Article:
Homeland, Honor, & Candor

Never doubt that a small group of dedicated individuals can change the world. Indeed, it is the only thing that ever has (Margaret Mead).

Sunday, May 07, 2006

Enron: the smartest guys in the room


Enron was pride, but then it became arrogance, intolerance and greed.

Bethany McLean, a co-author of this book, once said "in reality, Enron was a human tragedy". It had taken Enron 16 years to go from $10 billion of assets to 65 billion of assets, and took them only 24 days to go bankrupt. Actually, America's largest corporate bankruptcy-Enron was a house of cards. What happened? Who was responsible for it happening? What can we do to prevent this sort of thing from happening again?

"Government is not the solution to our problem. Government is the problem. The society, which have achieved the most spectacular broad-based economic progress in the shortest period of time, are not the most tightly controlled, not necessarily the biggest in size, or the wealthiest in natural resources. No, what unites them all is their willingness to believe in the magic of the marketplace" (Ronald Reagan).

The magic power of deregulation pushed Kenneth Lay (former CEO and Chairman) to found Enron in 1985. Through a merger of vast networks of natural gas pipelines, Lay thought Enron would be poised to take advantage of the government's decision to let gas prices float with the currents of the market. He had a view of deregulation from the standpoint of all the money that he thought could be made. He was not alone. A couple of Texas oilmen (including Bush family) shared his views on how to get government out of the energy business. Early on, George Bush senior helped secure billions in government subsidies for Enron International, and he helped promote Lay as deregulation's ambassador-at-large.

In 1987, two oil traders of Enron Oil (its president was Louis Borget) made bets from Enron, on whether the price of oil would rise or fall. Oil trading is like gambling. Sometimes you win, sometimes you lose. However, Enron Oil always seemed to win and have a steady high profits.
BUT... There were offshore accounts, phony books, and a trail that led from the company's treasurer Tom Mastroeni to a mysterious Lebanese speculator no one could find M. Yass (like My Ass).

Borget and Mastroeni presented falsified bank records to Enron, then they had admitted they diverted company's profit to personal accounts. Borget and his traders manipulated Enron's earnings and destroyed daily trading records, but Ken Lay did not fired and even disciplined them. In other words, Lay encouraged 2 rogue traders to gamble Enron reserves more, instead of avoiding risk. Then he needed to find a man with good idea. The man was Jeffrey Skilling, a graduate of Harvard Business School.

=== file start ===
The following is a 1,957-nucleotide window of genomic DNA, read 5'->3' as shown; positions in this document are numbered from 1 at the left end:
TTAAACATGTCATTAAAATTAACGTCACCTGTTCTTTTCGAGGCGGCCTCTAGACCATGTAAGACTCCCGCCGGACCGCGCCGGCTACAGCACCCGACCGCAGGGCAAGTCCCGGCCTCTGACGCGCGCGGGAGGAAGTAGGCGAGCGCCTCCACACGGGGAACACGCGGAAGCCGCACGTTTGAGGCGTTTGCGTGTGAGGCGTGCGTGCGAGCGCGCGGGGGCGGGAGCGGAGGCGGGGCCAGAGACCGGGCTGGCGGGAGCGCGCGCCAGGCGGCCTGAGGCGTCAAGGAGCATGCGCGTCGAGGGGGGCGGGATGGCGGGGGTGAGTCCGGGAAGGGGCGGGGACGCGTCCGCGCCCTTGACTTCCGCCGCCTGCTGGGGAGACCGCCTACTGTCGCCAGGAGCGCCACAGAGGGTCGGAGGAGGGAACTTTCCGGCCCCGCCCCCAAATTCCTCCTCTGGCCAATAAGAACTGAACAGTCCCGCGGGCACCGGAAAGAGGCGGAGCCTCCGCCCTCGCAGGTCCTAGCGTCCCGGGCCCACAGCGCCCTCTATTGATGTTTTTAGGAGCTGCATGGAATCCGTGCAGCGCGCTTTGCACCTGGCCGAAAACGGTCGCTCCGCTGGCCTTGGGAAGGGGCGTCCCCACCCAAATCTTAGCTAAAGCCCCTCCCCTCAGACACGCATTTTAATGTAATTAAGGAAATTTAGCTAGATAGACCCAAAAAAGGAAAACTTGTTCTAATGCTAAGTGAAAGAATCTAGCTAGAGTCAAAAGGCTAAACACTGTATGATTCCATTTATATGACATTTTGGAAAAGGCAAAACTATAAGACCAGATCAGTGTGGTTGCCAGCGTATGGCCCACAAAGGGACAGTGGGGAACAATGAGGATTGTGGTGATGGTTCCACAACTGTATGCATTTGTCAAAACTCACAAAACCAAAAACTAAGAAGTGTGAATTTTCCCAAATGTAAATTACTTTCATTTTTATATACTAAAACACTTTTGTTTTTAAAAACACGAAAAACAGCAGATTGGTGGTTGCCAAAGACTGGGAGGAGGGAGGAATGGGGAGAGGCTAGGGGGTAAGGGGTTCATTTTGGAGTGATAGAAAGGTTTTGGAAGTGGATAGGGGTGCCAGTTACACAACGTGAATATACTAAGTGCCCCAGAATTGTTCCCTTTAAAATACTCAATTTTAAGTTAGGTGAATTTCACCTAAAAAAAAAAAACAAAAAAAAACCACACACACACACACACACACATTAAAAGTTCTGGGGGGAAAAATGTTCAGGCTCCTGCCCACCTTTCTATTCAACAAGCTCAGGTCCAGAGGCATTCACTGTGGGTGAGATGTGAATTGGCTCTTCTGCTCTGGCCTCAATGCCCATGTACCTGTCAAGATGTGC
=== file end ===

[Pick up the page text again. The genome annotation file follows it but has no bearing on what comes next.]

Jeff Skilling's biggest single new idea was to find a new way to deliver energy rather than be bound by the physical flow of the pipeline. Enron would become a kind of stock market for natural gas. It was a magical new idea: Transform Energy into Financial Instruments that could be traded like stocks and bonds.

Skilling saw the opportunity to build an industry new, and to start a business from scratch, but he had one specific condition, that had to be met before he had joined Enron. And it was that he'd be allowed to use a certain kind of accounting known as MARK-to-MARKET.
Arthur Andersen signed off and the SEC approved it. Mark-to-market accounting (Hypothetical Future Value Accounting) allowed Enron to book potential future profits on the very day a deal was signed. No matter how little cash actually came in the door, to the outside world, Enron's profits could be whatever said they were.

While Enron's stocks kept rising, its businesses kept losing money (Examples include their India, California, Blockbuster and Broadband projects). They could bury their debt and losses with Andrew Fastow's (former CFO) help. Finally, Enron bankrupted because frankness, truth, forthrightness and ingenousness always win.

Enron's Bankruptcy Facts:
* 20,000 employees had lost their jobs & medical insurance
* Average severance pay $4,500
* Top executives were paid bonuses totaling $65 million.

In 2001:
* Employees lost $1.2 billion in retirement funds
* Retirees lost $2 billion in pension funds
* Enron's top executives cashed in $116 million in stock

Criminal Charges:
* Guilty pleas-15, Convictions-6, Acquittals-1, Pending Cases-11
* 3 California traders pled guilty to wire fraud
* 4 Merrill Lynch executives convicted of fraud in the Nigerian Barge case
* Ken Lay & Jeff Skilling's trial was held in Jan 2006.

Sources: Documentary movie "Enron: The smartest guys in the room", Bethany McLean, Peter Elkind "The smartest guys in the room: The amazing rise and scandalous fall of Enron"

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